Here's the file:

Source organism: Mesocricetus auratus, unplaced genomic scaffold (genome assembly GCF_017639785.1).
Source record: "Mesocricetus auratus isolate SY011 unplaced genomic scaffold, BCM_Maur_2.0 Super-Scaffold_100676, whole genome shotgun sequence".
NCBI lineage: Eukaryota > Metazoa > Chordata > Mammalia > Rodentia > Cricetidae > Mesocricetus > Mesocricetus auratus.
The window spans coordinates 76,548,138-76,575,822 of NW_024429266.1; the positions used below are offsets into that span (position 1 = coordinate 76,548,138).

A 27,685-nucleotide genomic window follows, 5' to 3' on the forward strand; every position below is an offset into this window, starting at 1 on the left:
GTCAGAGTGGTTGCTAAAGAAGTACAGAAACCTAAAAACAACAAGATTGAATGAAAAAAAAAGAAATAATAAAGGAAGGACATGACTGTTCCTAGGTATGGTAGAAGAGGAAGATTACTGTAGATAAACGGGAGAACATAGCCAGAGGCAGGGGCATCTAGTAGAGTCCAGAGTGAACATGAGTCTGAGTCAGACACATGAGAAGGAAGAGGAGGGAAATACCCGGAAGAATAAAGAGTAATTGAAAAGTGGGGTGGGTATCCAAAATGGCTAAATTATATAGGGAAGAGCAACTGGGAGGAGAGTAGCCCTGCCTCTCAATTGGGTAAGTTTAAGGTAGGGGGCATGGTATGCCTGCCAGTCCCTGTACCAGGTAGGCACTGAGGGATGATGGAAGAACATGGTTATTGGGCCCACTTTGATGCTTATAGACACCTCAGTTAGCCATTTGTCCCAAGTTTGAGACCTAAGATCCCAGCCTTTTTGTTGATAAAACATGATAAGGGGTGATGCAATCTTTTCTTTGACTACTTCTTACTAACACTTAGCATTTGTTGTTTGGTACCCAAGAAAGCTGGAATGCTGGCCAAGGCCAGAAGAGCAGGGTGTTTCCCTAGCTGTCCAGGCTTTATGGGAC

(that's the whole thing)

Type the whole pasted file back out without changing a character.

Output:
Source organism: Mesocricetus auratus, unplaced genomic scaffold (genome assembly GCF_017639785.1).
Source record: "Mesocricetus auratus isolate SY011 unplaced genomic scaffold, BCM_Maur_2.0 Super-Scaffold_100676, whole genome shotgun sequence".
NCBI lineage: Eukaryota > Metazoa > Chordata > Mammalia > Rodentia > Cricetidae > Mesocricetus > Mesocricetus auratus.
The window spans coordinates 76,548,138-76,575,822 of NW_024429266.1; the positions used below are offsets into that span (position 1 = coordinate 76,548,138).

A 27,685-nucleotide genomic window follows, 5' to 3' on the forward strand; every position below is an offset into this window, starting at 1 on the left:
GTCAGAGTGGTTGCTAAAGAAGTACAGAAACCTAAAAACAACAAGATTGAATGAAAAAAAAAGAAATAATAAAGGAAGGACATGACTGTTCCTAGGTATGGTAGAAGAGGAAGATTACTGTAGATAAACGGGAGAACATAGCCAGAGGCAGGGGCATCTAGTAGAGTCCAGAGTGAACATGAGTCTGAGTCAGACACATGAGAAGGAAGAGGAGGGAAATACCCGGAAGAATAAAGAGTAATTGAAAAGTGGGGTGGGTATCCAAAATGGCTAAATTATATAGGGAAGAGCAACTGGGAGGAGAGTAGCCCTGCCTCTCAATTGGGTAAGTTTAAGGTAGGGGGCATGGTATGCCTGCCAGTCCCTGTACCAGGTAGGCACTGAGGGATGATGGAAGAACATGGTTATTGGGCCCACTTTGATGCTTATAGACACCTCAGTTAGCCATTTGTCCCAAGTTTGAGACCTAAGATCCCAGCCTTTTTGTTGATAAAACATGATAAGGGGTGATGCAATCTTTTCTTTGACTACTTCTTACTAACACTTAGCATTTGTTGTTTGGTACCCAAGAAAGCTGGAATGCTGGCCAAGGCCAGAAGAGCAGGGTGTTTCCCTAGCTGTCCAGGCTTTATGGGAC